That bird Heracles, the valiant son of shapely-ankled Alcmene, slew; and delivered the son of Iapetus from the cruel plague, and released him from his affliction — not without the will of Olympian Zeus who reigns on high, that the glory of Heracles the Theban-born might be yet greater than it was before over the plenteous earth. . . .

The fifth century BCE playwright Aeschylus explained in more detail why Prometheus had to suffer:

PROMETHEUS:

However, you ask why he torments me, and this I will now make clear. As soon as he had seated himself upon his father’s throne, he immediately assigned to the deities their several privileges and apportioned to them their proper powers. But of wretched mortals he took no notice, desiring to bring the whole race to an end and create a new one in its place.

Against this purpose none dared make stand except me—I only had the courage; I saved mortals so that they did not descend, blasted utterly, to the house of Hades. This is why I am bent by such grievous tortures, painful to suffer, piteous to behold. I who gave mortals first place in my pity, I am deemed unworthy to win this pity for myself, but am in this way mercilessly disciplined, a spectacle that shames the glory of Zeus.

But Prometheus knew a secret. He knew that Zeus himself was destined one day to be overthrown from his position as chief of the gods. (That particular hero, we elsewhere learn, was destined to be the semi-divine Achilles. But that’s another story.) The mortal Io (who was later to become the mother of the line that produced Heracles) is talking with Prometheus in his misery: read more »

Bible Origins — continuing Wajdenbaum’s thesis in Argonauts of the Desert

This post continues with further introductory themes in Dr Philippe Wajdenbaum’s Argonauts of the Desert. The posts are archived here.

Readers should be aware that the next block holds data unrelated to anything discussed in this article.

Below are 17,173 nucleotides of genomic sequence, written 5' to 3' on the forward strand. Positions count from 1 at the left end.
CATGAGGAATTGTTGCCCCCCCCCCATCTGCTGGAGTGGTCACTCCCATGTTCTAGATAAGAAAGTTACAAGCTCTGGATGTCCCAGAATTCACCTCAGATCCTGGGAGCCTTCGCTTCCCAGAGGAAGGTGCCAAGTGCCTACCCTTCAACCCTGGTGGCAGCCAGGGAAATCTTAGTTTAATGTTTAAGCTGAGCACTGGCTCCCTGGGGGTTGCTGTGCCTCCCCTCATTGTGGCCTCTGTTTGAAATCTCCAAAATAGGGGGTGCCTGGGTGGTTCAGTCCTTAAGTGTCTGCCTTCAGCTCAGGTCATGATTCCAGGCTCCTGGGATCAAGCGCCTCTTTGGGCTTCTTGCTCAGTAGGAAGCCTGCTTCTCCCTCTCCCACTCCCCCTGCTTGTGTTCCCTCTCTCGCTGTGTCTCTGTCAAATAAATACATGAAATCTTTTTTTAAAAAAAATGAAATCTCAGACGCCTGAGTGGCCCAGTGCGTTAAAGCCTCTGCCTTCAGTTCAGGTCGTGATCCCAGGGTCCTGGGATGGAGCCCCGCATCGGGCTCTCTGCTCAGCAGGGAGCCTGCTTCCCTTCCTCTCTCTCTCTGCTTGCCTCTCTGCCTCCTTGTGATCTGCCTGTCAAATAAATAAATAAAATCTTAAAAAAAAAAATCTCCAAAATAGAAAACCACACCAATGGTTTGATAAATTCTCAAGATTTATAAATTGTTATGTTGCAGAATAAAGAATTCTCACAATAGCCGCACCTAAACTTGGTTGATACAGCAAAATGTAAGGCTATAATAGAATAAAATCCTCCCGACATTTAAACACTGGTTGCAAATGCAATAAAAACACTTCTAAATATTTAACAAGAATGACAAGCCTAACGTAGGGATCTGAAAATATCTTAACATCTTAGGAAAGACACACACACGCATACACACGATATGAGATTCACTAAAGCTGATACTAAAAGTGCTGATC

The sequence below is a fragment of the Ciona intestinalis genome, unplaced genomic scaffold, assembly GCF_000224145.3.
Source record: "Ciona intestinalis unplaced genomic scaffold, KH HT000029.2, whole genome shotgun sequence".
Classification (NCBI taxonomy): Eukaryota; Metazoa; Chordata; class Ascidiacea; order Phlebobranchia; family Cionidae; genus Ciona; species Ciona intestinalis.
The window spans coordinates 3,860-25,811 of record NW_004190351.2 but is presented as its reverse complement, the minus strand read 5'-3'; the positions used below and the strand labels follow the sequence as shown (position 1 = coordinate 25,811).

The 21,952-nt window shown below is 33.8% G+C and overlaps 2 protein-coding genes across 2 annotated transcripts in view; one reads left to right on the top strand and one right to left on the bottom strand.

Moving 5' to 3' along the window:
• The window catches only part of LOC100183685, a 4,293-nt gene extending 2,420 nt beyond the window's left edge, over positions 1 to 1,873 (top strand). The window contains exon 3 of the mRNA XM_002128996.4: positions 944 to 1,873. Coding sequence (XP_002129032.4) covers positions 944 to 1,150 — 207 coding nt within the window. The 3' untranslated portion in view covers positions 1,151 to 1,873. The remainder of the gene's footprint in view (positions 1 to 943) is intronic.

How late was the Bible? And who really wrote it?

It has become a truism that the Bible, or let’s be specific and acknowledge we are discussing the Old Testament or Jewish/Hebrew Bible, is a collection of various books composed by multiple authors over many years. All of these authors are said to have “coincidentally” testified to the one and only true God of the Jewish people. The mere fact that multiple authors spanning generations wrote complementary works all directed at the reality of this God working in human affairs is considered proof that we are dealing with a cultural and religious heritage, a common tradition belonging to a single people over time.

A few scholars have challenged that thesis and the most recently published of these is Philippe Wajdenbaum. He writes:

To have a single writer for Genesis-Kings, and possibly for other biblical books, contradicts the idea of the transmission of the divine word, and of a tradition proper to a people. (p. 11)

The idea of a single author does not conflict with the understanding that the sources of the Bible were drawn from archives of Israelite and Judahite kings as well as Mesopotamian and “Canaanite” and other sources. WP claims that the traditional scholarly hypotheses of authorship and origins of the Bible are in fact secular rationalizations of cultural myths about the Bible. But I will discuss this in a future post. read more »

Ancient Novels Composed Like Gospels continued (2)

Relief of Ariadne and Theseus in the Parc del ...
Image via Wikipedia

This continues the previous post that introduced Edmund Cueva’s study in the way our earliest surviving Greek novel was composed by combining historical persons, events and settings with fictional narrative details and characters that were inspired by popular myths.

Cueva is not comparing these novels with the gospels, but I do think it is important to compare them. There are quite a few studies that do argue that many of the details in the gospels narratives, even some of the characters, were copied from older stories found in both the Old Testament and in popular Greek literature. This would mean that the gospels are not unlike some popular Greek novels to the extent that they are stories that combine both historical and fictional characters and events in their story, with those fictional characters being conjured up by imaginative extrapolations of mythical characters.

In the previous post I focused mostly on the historical characters and events that are major players in Chariton’s novel Chaereas and Callirhoe.

In this post I outline some of the evidence that the heroine of the novel and her adventures were imaginatively inspired by popular Greek myths, especially those about Ariadne and Theseus. (I do so with apologies to Cueva, too, because what I include from his discussion is necessarily a savage simplification of his arguments for mimesis. Cueva includes in his discussion verbal echoes between Chariton’s novel and Plutarch’s Life of Theseus, and discusses more characters than just the heroine, Callirhoe.) read more »